Just a couple nights ago, as I felt myself drifting into sleep, I asked (if) Mark could/would come visit me, in my dreams. I’ve asked this a lot, to be honest. And for whatever reason, God chose to answer my request this time.
As dreams often go, mine had about 4 different (and often weird) story-lines that sort of intersected at points:
Grief is a journey unlike any other. The grief of a mother for her child is, I’m told (not that I doubt it), the most profound there is: I have been, we have been, utterly shattered by Mark’s death. You never really do “recover”; instead, you eventually emerge from the dark, soft webbing of your grief cocoon and find the world has changed, too, because you see it with different eyes. The wings you unfold are stronger, maybe a little darker, but also luminous with hope and anticipation. You know that one day…one day, all will be well.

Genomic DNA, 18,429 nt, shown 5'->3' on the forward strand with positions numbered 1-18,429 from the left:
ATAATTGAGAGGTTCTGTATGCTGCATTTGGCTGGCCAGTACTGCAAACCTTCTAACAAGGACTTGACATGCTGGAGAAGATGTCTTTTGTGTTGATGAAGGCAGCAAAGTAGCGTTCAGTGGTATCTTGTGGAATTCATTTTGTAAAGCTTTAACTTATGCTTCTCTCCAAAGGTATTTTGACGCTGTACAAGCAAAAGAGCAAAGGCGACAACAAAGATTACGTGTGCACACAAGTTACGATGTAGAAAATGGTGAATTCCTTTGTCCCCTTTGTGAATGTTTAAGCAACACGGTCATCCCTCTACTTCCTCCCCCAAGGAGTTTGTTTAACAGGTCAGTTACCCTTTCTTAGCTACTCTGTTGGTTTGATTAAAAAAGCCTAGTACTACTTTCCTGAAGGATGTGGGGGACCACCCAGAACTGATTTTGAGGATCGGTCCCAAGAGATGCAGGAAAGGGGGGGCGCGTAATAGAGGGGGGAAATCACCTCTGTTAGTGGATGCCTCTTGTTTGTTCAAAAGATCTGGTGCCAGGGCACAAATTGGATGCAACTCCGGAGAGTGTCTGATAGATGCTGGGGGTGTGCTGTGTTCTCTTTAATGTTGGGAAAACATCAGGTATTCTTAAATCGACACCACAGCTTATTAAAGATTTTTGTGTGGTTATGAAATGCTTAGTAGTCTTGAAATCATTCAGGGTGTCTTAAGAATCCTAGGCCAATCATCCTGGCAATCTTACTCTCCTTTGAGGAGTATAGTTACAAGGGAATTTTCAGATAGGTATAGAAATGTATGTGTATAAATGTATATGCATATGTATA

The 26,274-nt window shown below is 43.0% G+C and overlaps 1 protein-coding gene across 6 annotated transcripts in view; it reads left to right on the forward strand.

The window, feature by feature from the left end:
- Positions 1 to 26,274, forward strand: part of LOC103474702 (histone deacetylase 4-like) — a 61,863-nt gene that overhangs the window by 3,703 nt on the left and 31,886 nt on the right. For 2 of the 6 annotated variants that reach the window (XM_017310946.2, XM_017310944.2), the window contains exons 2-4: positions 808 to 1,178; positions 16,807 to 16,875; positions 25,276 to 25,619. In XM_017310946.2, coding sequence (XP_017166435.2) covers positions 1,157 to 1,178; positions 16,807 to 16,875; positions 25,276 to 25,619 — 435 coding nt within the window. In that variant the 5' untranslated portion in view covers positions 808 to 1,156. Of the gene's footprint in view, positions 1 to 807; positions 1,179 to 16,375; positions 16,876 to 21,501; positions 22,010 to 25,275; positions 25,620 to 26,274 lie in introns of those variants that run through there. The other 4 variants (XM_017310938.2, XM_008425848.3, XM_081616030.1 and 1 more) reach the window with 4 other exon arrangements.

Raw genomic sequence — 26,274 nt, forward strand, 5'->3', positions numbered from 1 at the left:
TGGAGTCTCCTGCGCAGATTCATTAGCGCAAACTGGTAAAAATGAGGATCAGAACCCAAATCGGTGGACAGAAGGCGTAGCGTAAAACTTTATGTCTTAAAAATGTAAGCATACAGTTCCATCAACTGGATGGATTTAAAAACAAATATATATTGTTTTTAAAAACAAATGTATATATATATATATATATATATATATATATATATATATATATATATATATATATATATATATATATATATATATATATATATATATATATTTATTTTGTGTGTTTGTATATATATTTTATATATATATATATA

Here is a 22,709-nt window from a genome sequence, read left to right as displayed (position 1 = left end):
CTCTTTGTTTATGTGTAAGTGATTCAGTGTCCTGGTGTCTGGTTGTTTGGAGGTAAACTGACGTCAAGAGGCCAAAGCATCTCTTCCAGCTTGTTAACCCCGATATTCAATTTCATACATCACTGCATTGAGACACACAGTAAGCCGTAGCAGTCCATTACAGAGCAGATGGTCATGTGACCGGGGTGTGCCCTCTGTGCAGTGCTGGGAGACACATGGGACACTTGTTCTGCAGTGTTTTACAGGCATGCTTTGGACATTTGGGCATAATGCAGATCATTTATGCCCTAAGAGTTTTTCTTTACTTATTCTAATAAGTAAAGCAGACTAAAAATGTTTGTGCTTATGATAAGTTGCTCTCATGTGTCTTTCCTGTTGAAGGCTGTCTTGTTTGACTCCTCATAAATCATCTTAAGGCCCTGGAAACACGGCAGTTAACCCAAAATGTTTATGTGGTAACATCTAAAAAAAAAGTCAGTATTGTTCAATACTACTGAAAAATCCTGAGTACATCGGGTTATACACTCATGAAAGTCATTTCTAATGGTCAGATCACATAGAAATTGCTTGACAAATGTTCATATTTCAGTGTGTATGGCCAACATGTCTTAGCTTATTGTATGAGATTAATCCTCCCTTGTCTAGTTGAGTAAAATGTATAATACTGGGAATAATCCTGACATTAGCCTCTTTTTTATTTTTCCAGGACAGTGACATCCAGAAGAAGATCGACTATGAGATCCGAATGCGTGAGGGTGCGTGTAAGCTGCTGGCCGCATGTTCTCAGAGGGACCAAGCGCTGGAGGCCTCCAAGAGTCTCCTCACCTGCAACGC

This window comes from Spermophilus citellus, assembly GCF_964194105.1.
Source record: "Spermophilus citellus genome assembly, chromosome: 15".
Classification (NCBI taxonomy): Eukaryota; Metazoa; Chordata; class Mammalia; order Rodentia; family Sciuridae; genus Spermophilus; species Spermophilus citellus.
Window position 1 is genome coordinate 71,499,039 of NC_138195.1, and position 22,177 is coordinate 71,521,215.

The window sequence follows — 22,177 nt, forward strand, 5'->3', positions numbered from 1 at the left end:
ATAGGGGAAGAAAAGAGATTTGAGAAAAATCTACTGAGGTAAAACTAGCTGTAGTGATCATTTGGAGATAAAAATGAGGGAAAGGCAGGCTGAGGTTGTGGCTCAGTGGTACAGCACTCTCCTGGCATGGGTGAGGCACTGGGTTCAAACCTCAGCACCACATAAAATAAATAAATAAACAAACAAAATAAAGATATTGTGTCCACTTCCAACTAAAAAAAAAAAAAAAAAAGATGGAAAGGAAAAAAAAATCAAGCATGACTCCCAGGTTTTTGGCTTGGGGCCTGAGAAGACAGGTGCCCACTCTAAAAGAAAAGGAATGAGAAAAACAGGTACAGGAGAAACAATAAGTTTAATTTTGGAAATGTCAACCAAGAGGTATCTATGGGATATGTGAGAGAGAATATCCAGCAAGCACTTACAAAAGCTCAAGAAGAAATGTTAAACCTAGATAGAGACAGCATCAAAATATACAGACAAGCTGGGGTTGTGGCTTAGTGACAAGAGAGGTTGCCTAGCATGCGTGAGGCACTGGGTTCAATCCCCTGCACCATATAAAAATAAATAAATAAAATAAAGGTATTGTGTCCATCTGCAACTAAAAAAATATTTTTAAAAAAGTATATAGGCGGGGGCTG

As I have shared this journey, I have been conscious of a sense of responsibility. I’ve wanted to be 100% honest, but not without also holding out the hope I’ve always felt, even if very very dimly at times.
In no particular order.
• That you wore nothing but Sperry’s boat shoes for the last many years (which made me worry about your arches) and they smelled HORRENDOUS.
• How you talked to the cat. I still talk to the cat like that. Who taught who?
• How much you LOVED Legos, and Bionicles in particular. I realized last fall, just before you died, how hard it was to put them together! And little 6, 7, 8 year old you never asked for help.
I don’t know if I’ll be able to write tomorrow, so I’ll say this today: as you might expect, we are weepier as October 8th approaches. One whole year without Mark. But I recently realized – and this actually helped me – an “anniversary” can be just another day. Here’s what I mean….